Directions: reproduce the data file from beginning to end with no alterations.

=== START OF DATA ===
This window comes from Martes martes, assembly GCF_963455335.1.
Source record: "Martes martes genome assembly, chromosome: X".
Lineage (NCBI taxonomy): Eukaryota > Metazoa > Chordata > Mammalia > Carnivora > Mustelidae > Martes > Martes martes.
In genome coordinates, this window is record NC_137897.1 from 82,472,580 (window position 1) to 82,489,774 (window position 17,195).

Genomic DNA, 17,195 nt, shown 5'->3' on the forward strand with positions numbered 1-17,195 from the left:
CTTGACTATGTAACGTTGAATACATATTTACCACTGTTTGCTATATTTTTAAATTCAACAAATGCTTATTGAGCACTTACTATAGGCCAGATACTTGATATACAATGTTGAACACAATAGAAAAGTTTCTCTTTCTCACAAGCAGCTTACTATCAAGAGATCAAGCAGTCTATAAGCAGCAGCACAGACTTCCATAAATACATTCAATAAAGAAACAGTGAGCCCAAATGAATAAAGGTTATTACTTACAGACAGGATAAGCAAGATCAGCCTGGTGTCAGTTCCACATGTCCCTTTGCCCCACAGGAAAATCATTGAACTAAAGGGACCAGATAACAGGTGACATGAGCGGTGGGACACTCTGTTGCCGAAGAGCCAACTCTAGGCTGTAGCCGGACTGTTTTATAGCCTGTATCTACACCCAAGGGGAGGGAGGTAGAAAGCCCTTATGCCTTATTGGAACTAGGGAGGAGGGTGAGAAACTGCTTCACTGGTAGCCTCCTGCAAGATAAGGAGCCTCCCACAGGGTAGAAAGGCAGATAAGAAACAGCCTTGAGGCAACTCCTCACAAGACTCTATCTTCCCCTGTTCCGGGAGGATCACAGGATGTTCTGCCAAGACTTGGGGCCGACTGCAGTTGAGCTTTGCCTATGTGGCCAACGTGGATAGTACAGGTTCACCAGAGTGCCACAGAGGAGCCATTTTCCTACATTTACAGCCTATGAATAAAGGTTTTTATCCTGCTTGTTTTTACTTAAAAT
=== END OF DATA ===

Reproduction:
This window comes from Martes martes, assembly GCF_963455335.1.
Source record: "Martes martes genome assembly, chromosome: X".
Lineage (NCBI taxonomy): Eukaryota > Metazoa > Chordata > Mammalia > Carnivora > Mustelidae > Martes > Martes martes.
In genome coordinates, this window is record NC_137897.1 from 82,472,580 (window position 1) to 82,489,774 (window position 17,195).

Genomic DNA, 17,195 nt, shown 5'->3' on the forward strand with positions numbered 1-17,195 from the left:
CTTGACTATGTAACGTTGAATACATATTTACCACTGTTTGCTATATTTTTAAATTCAACAAATGCTTATTGAGCACTTACTATAGGCCAGATACTTGATATACAATGTTGAACACAATAGAAAAGTTTCTCTTTCTCACAAGCAGCTTACTATCAAGAGATCAAGCAGTCTATAAGCAGCAGCACAGACTTCCATAAATACATTCAATAAAGAAACAGTGAGCCCAAATGAATAAAGGTTATTACTTACAGACAGGATAAGCAAGATCAGCCTGGTGTCAGTTCCACATGTCCCTTTGCCCCACAGGAAAATCATTGAACTAAAGGGACCAGATAACAGGTGACATGAGCGGTGGGACACTCTGTTGCCGAAGAGCCAACTCTAGGCTGTAGCCGGACTGTTTTATAGCCTGTATCTACACCCAAGGGGAGGGAGGTAGAAAGCCCTTATGCCTTATTGGAACTAGGGAGGAGGGTGAGAAACTGCTTCACTGGTAGCCTCCTGCAAGATAAGGAGCCTCCCACAGGGTAGAAAGGCAGATAAGAAACAGCCTTGAGGCAACTCCTCACAAGACTCTATCTTCCCCTGTTCCGGGAGGATCACAGGATGTTCTGCCAAGACTTGGGGCCGACTGCAGTTGAGCTTTGCCTATGTGGCCAACGTGGATAGTACAGGTTCACCAGAGTGCCACAGAGGAGCCATTTTCCTACATTTACAGCCTATGAATAAAGGTTTTTATCCTGCTTGTTTTTACTTAAAAT